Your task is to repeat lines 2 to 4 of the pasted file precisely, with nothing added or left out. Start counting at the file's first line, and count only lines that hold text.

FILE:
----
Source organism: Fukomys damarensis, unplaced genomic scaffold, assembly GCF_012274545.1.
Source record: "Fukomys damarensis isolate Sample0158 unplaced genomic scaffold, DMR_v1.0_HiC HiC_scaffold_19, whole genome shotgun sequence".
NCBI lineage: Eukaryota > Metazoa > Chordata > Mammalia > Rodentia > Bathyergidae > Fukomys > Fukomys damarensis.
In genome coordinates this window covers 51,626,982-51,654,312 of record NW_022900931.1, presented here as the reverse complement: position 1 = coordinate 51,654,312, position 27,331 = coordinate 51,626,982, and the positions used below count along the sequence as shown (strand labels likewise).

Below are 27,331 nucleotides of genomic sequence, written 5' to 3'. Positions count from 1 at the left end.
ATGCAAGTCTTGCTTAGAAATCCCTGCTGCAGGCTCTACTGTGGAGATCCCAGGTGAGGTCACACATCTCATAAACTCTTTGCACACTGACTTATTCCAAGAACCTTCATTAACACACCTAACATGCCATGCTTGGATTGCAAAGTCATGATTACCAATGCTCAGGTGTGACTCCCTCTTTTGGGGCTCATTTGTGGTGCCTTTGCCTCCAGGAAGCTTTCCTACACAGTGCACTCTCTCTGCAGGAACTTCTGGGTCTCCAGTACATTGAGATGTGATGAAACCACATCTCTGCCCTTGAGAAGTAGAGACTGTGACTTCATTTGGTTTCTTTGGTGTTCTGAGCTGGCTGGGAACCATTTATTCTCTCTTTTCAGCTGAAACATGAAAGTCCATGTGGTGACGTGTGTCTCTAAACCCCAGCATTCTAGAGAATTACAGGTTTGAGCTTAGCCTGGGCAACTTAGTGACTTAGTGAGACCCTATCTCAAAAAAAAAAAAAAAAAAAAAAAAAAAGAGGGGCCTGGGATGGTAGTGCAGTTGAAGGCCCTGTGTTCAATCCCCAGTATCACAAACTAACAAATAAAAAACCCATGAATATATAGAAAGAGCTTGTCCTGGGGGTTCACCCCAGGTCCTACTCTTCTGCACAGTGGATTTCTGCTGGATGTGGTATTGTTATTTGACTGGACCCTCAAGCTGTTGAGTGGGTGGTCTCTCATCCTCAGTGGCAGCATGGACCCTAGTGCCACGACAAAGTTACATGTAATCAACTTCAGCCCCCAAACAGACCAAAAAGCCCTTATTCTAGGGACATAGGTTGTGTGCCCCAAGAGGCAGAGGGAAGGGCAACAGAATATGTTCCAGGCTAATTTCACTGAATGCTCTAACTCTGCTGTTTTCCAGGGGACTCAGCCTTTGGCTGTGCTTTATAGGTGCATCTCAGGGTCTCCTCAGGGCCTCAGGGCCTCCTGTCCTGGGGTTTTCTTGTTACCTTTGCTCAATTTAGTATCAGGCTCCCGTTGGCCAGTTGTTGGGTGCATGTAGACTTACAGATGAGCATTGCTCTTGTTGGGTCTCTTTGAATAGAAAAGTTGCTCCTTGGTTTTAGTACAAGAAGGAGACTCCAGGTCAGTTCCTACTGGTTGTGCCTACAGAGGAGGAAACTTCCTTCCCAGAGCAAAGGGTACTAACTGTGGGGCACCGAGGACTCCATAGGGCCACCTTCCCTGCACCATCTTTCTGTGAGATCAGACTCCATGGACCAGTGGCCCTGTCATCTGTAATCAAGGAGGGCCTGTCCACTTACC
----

Source record: "Fukomys damarensis isolate Sample0158 unplaced genomic scaffold, DMR_v1.0_HiC HiC_scaffold_19, whole genome shotgun sequence".
NCBI lineage: Eukaryota > Metazoa > Chordata > Mammalia > Rodentia > Bathyergidae > Fukomys > Fukomys damarensis.
In genome coordinates this window covers 51,626,982-51,654,312 of record NW_022900931.1, presented here as the reverse complement: position 1 = coordinate 51,654,312, position 27,331 = coordinate 51,626,982, and the positions used below count along the sequence as shown (strand labels likewise).